When in doubt maybe you might describe your car as the “greatest ever” as a ’73 version of the Volvo decided to do. (There’s some strange copy in their advert “the more comfier you are (sic), the safer you and your family are”). It might just be wishful thinking?

car-hop-4398145_1920Some pieces of copy might need you to become more interested in cars than you really are. “The best thing to happen to the 6 cylinder engine” – Chrysler Dodge. Why does it need to be a 6 cylinder engine? Would it be not so good if it was 7 cylinders? The 6 cylinder is apparently set at 30 degrees to produce a “bigger manifold system”. We’re not sure on the science, or really what they are going on about. To save a trip to the dictionary, the word manifold means “many and various” so it has the same meaning as system really.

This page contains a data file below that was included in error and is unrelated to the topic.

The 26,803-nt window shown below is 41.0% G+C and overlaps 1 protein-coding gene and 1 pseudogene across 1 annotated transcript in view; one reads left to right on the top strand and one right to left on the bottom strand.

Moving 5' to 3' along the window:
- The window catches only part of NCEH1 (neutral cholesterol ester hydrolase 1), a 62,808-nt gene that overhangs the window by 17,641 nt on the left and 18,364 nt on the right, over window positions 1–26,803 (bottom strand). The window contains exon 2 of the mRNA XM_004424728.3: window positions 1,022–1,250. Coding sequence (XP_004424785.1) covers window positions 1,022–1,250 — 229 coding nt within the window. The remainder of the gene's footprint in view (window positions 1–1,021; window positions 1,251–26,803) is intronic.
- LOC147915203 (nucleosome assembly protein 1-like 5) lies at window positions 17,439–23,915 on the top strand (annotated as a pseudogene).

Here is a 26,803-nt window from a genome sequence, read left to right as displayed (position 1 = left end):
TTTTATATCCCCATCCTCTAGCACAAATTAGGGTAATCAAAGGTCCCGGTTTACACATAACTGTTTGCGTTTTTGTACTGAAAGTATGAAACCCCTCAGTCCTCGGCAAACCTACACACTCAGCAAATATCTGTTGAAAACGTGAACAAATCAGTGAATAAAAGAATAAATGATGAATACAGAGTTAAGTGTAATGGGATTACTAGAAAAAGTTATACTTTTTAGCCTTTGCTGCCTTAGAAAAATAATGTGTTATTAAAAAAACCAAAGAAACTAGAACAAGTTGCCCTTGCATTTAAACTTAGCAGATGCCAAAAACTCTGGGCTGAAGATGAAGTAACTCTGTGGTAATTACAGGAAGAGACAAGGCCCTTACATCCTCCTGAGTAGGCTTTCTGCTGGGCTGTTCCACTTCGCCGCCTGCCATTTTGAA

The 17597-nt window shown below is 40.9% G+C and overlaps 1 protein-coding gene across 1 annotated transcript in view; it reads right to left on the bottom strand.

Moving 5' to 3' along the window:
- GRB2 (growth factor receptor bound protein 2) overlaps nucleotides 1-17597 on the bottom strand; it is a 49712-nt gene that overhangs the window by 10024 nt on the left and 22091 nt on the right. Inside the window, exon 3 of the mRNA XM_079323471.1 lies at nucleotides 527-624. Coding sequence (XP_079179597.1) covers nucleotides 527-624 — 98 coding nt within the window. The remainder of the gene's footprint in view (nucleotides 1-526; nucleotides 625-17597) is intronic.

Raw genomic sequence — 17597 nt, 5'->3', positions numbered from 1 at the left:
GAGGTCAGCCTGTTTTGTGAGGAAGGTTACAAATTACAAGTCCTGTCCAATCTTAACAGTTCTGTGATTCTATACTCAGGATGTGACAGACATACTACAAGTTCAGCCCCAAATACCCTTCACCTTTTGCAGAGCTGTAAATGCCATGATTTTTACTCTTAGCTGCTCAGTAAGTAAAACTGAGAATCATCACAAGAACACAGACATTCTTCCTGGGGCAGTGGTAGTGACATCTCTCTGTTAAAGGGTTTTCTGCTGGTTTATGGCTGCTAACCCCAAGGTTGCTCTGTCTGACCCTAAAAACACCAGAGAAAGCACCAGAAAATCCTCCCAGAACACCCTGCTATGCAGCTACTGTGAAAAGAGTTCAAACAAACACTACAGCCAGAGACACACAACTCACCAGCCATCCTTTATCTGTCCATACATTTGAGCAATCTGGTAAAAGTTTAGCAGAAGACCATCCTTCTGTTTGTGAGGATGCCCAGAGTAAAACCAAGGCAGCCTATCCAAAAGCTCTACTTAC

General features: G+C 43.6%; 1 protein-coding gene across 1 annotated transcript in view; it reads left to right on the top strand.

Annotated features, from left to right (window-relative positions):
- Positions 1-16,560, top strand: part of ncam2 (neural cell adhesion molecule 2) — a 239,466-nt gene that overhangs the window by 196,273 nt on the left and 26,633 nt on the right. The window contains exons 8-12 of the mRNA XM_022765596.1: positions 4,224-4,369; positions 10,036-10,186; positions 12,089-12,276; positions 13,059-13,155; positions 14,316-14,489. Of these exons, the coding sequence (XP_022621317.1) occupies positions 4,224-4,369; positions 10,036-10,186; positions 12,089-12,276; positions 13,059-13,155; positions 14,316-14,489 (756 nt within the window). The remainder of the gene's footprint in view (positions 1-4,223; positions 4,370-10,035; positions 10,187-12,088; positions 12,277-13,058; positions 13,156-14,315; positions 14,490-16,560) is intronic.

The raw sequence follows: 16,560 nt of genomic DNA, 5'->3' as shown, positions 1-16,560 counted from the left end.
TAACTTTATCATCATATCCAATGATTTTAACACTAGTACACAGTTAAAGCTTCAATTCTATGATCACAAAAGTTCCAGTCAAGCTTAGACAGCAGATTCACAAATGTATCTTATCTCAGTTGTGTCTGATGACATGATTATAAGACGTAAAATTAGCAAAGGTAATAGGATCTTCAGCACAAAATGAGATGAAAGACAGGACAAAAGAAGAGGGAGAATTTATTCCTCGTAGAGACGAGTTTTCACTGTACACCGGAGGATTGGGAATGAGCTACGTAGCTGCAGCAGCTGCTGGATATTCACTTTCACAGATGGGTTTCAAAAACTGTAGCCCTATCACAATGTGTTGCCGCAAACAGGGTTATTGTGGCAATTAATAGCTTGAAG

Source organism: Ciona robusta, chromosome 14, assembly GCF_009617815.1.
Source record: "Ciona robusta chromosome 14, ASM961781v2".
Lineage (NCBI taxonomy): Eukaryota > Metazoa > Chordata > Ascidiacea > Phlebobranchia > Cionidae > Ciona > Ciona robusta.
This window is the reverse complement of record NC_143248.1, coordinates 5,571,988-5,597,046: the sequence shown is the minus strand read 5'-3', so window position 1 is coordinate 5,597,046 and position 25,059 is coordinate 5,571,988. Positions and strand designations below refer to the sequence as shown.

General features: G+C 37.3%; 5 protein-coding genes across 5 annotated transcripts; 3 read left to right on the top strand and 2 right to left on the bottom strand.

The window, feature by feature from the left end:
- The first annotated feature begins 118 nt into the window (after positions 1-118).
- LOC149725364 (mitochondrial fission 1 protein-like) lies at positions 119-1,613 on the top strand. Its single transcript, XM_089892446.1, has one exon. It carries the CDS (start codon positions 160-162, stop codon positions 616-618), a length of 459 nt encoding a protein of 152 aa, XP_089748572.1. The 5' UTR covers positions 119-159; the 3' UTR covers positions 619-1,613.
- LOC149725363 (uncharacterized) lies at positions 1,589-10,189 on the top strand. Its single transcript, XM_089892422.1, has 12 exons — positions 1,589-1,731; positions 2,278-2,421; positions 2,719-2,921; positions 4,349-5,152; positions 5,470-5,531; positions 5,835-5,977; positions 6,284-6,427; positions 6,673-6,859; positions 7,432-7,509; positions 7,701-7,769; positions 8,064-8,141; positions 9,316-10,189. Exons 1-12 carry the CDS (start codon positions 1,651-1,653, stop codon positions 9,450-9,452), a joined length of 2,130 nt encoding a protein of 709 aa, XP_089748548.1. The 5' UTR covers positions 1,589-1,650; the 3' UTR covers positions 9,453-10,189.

It seems bizarre that advertisers would ever show cross-sections of cars to the public just to make them sell, but you need to remember that this might just possibly be the only car the driver would buy in their lifetime and it helped them to know it was reliable, even if they didn’t understand all the jargon involved. It was a case of “If it’s not broke, don’t fix it” – if a picture of a car’s inside worked before it must surely work again?

You’d worry nowadays if an engine said it had “hurricane power” but that seemed to be all right for the Willys-Overland Jeepster. For those who have not heard of the vehicle a Jeepster only was manufactured for two years as was designed as a cross between a convertible and a SUV. Put like that, it’s no wonder they didn’t catch on.